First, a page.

Data binding – Good or evil?

For years and years I’m trying to convince myself to like and love „Data binding„.

The term „Data binding“ (or „UI data binding„) in software development refers to a technique that binds two data/information sources together and maintains them in sync, usually UI controls and underlying (database) objects.

While the theory outlines many benefits like automatic storing/loading of form content and automatic data validation, my own experiences (primarily with Windows Forms in .NET) always lead me to complicated, unreadable code that took much longer and was much harder to debug than manual setting/reading of control values.

I even developed an clean and simple test application where I tried to use databinding in an insolated environment. I was not convinced either.

For a new project I am planning to try again to go with data binding.

After doing some Google search, I decided to sum up negative/critical articles about data binding in this article, since there are many positive postings about data binding (which seem to be mostly done by marketing guys of software companies).

So here are some postings:

Databinding is EVIL

Blog posting dated 2006 by a professional software developer who worked several times with data binding in the past and now decided to not use it anymore.


„Ok, I am officially done with databinding….“

„…Databinding works fine if you have very simple UI that does nothing but display data in a primitive way. Soon as you introduce complex and rich UI, databinding makes things much harder. If databinding is so easy to use, why is Brian Noyes‘ book „Data Binding with Windows Forms 2.0″ 696 pages?…“

„…Maybe I am old fashioned, but manually populating the controls will be much easier and more understandable. On top of that, the code will be more testable. Less magic is a good thing…“

This guy really speaks out what I feel 🙂

Is data binding a bad idea?

Posting on Stack Overflow about the pros and cons of data binding.


„…Also I would like to point out the databinding shouldn’t be taken as an all or nothing approch. Many times I use databinding when i have a simple and easy UI requirment to map to my object model. However, when there is special functionality needed I might put some code in the presenter to build up the view as I need it rather than using databinding…“

Benefits of DataBinding over Manually Querying / Adding to Control

Another discussion about data binding on Stack Overflow.


„…It can be useful to manually bind if you’ve got a complex input scenario. With databound input controls you can find that you only know you’ve got bad data when it hits the DB and throws an exception (badly formatted date/time, integer out of correct range etc). You can obviously handle this with the various validation / pre-commit events on the data controls but it can be easier (and more obviously readable) to just manually validate your input and post it when you know it’s correct…“

UI Databinding: alternatives and future

Yet another discussion on Stack Overflow.


„…The WPF binding although good is too complex, it combines features of XPath with normal .Net binding and is super flexible, but very difficult to debug when it gets complex, and also very longwinded – how many IValueConverter’s does one piece of code need?…“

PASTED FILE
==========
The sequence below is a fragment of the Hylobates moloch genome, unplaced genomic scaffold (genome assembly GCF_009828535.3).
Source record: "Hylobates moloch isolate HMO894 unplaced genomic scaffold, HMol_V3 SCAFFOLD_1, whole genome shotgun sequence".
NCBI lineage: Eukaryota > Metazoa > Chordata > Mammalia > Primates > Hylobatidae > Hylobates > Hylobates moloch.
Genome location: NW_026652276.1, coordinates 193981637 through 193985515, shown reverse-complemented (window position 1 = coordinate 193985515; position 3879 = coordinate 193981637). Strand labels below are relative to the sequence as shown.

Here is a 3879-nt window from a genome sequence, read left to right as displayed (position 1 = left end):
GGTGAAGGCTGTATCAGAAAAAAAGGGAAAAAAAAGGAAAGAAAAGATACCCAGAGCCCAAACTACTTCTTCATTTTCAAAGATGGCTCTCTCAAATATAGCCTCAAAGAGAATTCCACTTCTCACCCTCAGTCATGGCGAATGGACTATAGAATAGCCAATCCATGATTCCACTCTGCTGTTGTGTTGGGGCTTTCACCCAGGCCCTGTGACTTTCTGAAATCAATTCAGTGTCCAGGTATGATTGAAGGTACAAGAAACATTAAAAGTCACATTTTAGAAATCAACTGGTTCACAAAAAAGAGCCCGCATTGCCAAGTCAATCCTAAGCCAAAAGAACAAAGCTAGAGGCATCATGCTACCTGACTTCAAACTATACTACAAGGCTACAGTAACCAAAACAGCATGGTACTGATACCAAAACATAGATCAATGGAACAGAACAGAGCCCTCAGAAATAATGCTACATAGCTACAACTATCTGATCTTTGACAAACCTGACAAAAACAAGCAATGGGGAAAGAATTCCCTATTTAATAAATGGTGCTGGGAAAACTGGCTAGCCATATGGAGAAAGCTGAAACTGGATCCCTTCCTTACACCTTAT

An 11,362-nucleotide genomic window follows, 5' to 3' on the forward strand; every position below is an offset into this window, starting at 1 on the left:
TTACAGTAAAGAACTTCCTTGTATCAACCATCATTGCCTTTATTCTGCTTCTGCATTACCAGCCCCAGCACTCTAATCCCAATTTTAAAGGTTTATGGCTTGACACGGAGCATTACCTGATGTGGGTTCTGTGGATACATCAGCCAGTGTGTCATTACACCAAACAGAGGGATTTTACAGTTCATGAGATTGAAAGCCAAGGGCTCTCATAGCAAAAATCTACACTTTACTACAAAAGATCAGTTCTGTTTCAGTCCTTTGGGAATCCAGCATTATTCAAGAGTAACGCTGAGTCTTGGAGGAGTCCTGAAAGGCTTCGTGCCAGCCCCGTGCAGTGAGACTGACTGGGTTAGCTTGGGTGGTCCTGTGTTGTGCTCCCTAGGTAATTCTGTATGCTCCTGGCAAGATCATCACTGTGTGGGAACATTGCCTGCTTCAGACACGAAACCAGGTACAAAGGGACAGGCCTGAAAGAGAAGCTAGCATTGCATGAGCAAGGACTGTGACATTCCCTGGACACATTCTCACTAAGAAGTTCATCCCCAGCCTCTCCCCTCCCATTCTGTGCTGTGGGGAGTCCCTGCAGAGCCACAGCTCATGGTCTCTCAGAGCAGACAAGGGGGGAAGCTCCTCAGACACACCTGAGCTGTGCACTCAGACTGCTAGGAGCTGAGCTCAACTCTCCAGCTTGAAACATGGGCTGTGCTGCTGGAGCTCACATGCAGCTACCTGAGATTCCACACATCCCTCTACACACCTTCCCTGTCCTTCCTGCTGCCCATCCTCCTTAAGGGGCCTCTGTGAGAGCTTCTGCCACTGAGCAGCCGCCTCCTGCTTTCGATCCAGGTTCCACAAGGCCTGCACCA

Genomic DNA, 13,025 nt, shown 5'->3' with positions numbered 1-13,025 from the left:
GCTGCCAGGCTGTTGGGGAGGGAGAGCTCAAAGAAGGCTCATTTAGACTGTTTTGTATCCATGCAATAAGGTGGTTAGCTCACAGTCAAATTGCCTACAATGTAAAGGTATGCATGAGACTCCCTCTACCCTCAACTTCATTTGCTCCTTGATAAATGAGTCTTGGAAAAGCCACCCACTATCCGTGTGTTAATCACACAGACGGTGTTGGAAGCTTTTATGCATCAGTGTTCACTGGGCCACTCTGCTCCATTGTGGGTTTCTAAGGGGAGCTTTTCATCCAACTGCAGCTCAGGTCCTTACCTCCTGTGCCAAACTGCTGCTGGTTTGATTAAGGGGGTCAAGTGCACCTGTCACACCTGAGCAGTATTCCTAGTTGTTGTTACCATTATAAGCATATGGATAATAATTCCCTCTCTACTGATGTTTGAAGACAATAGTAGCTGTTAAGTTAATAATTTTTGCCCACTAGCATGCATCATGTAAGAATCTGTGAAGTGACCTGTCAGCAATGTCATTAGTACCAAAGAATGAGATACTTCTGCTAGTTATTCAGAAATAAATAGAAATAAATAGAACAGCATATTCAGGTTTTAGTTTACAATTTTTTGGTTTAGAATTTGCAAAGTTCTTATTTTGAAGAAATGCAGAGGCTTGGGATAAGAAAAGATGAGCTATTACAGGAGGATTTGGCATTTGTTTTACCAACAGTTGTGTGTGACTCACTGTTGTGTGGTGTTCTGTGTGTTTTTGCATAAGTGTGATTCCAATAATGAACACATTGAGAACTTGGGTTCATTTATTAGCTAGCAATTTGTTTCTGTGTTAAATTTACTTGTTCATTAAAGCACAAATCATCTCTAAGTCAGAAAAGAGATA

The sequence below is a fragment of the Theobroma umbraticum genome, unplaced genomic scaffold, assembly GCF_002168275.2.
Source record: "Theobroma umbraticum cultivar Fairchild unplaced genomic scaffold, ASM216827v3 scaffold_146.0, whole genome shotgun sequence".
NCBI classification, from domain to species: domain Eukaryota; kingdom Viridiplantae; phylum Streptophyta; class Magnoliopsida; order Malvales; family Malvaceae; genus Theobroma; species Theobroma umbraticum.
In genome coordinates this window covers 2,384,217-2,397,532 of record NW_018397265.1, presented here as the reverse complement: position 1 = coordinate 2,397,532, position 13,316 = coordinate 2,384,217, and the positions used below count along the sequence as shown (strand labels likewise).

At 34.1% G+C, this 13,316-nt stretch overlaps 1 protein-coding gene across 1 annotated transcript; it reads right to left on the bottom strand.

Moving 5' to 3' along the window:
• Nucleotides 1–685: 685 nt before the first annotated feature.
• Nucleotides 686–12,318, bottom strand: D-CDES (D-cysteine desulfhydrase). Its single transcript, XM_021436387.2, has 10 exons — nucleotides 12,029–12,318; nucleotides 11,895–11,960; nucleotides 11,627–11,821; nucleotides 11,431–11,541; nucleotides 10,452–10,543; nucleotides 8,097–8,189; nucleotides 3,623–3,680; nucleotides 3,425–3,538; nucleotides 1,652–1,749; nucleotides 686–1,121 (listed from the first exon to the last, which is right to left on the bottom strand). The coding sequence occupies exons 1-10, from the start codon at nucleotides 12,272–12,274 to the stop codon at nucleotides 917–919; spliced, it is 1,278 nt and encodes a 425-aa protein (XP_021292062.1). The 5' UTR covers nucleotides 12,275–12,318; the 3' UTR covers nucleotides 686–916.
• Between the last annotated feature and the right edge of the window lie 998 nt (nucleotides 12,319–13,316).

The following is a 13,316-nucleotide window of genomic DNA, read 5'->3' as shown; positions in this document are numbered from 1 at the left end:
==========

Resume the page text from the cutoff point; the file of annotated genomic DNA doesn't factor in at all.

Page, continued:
Other resources

  • „Why Data Binding and the like are evil“ – Old VB6 article about data binding.
  • Why Databinding Sucks“ – Blog posting about data binding.

Of cource you’ll find many more resources on Google by querying for the appropriate search terms.

As a summary for my blog posting, I would love to get tons of comments about why I am right or, of course, why I am wrong.

Beispielprojekt für ADO.NET 2.0 mit Windows Forms 2.0 unter Visual Studio.NET 2005

Um mal in die aller einfachsten Grundlagen von Visual Studio.NET 2005 (Beta 2 mit June CTP) im Zusammenspiel mit ADO.NET 2.0 und Windows Forms 2.0 reinzukommen, habe ich in 2 Stunden eine kleine Anwendung zusammengeklopft (Download siehe unten).

Folgende Stichworte/Rahmenbedingungen:

  • Möglichst ganz wenig Code selber schreiben, möglichst alles die diversen Assistenten machen lassen
  • Typed DataSets verwenden
  • DataBound Controls verwenden
  • Windows Forms 2.0 verwenden
  • DataGrid verwenden
  • Microsoft Access 2003 Datenbank verwenden

Folgendes kam dabei raus.


Das Hauptfenster stellt schlicht eine Liste der einzigen Tabelle dar und hat die üblichen Schaltflächen für „Neu“, „Bearbeiten“ und „Löschen“.


Das Bearbeitungsfenster wird angezeigt um einen neuen Datensatz zur Tabelle hinzuzufügen oder einen bestehenden Datensatz der Tabelle zu bearbeiten.


Hier könnt Ihr die Anwendung samt Quelltexten herunterladen (150 kB)


Alles recht einfach zu benutzen. Für größere Projekte habe ich bisher immer selbstgeschriebene Klassen verwendet, aber im 2005er Visual Studio scheinen die Microsoft-Jungs nochmals einiges verbessert zu haben. Schaut vielversprechend aus.

Von den gesamten 2 Stunden habe ich übrigens 90% der Zeit dafür benötigt, eine einzige Zeile Code zu recherchieren. Und zwar diese hier:


Vielleicht hilft es ja mal jemandem Zeit zu sparen, wenn ich das nun hiermit dokumentiert habe.